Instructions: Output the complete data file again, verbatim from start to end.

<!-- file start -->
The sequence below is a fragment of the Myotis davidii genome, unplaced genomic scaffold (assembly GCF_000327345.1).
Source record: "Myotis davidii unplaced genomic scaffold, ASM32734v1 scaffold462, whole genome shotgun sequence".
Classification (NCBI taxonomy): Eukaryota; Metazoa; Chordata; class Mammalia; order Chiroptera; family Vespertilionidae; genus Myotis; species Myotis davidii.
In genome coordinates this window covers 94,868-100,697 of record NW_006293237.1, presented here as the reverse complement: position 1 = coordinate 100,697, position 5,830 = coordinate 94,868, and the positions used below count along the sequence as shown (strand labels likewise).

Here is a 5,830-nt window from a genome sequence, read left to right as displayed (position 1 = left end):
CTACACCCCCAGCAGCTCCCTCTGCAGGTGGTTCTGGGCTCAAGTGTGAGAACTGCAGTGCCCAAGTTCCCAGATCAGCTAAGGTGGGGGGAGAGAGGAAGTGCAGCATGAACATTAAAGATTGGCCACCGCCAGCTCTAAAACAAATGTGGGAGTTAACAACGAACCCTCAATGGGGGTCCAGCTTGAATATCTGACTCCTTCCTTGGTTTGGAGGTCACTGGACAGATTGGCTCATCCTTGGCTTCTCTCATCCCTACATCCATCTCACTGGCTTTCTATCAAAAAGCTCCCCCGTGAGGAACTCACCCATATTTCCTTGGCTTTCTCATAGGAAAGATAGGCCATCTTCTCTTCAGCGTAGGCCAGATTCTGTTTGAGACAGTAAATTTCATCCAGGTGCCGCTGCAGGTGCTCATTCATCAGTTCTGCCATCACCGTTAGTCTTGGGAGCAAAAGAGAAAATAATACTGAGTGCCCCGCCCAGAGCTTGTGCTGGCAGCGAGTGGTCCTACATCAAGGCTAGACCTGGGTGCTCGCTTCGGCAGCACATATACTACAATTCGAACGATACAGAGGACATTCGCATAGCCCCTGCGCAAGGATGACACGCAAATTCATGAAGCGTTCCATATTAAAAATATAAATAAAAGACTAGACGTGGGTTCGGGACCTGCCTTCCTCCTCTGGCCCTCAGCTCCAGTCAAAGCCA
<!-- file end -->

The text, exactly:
The sequence below is a fragment of the Myotis davidii genome, unplaced genomic scaffold (assembly GCF_000327345.1).
Source record: "Myotis davidii unplaced genomic scaffold, ASM32734v1 scaffold462, whole genome shotgun sequence".
Classification (NCBI taxonomy): Eukaryota; Metazoa; Chordata; class Mammalia; order Chiroptera; family Vespertilionidae; genus Myotis; species Myotis davidii.
In genome coordinates this window covers 94,868-100,697 of record NW_006293237.1, presented here as the reverse complement: position 1 = coordinate 100,697, position 5,830 = coordinate 94,868, and the positions used below count along the sequence as shown (strand labels likewise).

Here is a 5,830-nt window from a genome sequence, read left to right as displayed (position 1 = left end):
CTACACCCCCAGCAGCTCCCTCTGCAGGTGGTTCTGGGCTCAAGTGTGAGAACTGCAGTGCCCAAGTTCCCAGATCAGCTAAGGTGGGGGGAGAGAGGAAGTGCAGCATGAACATTAAAGATTGGCCACCGCCAGCTCTAAAACAAATGTGGGAGTTAACAACGAACCCTCAATGGGGGTCCAGCTTGAATATCTGACTCCTTCCTTGGTTTGGAGGTCACTGGACAGATTGGCTCATCCTTGGCTTCTCTCATCCCTACATCCATCTCACTGGCTTTCTATCAAAAAGCTCCCCCGTGAGGAACTCACCCATATTTCCTTGGCTTTCTCATAGGAAAGATAGGCCATCTTCTCTTCAGCGTAGGCCAGATTCTGTTTGAGACAGTAAATTTCATCCAGGTGCCGCTGCAGGTGCTCATTCATCAGTTCTGCCATCACCGTTAGTCTTGGGAGCAAAAGAGAAAATAATACTGAGTGCCCCGCCCAGAGCTTGTGCTGGCAGCGAGTGGTCCTACATCAAGGCTAGACCTGGGTGCTCGCTTCGGCAGCACATATACTACAATTCGAACGATACAGAGGACATTCGCATAGCCCCTGCGCAAGGATGACACGCAAATTCATGAAGCGTTCCATATTAAAAATATAAATAAAAGACTAGACGTGGGTTCGGGACCTGCCTTCCTCCTCTGGCCCTCAGCTCCAGTCAAAGCCA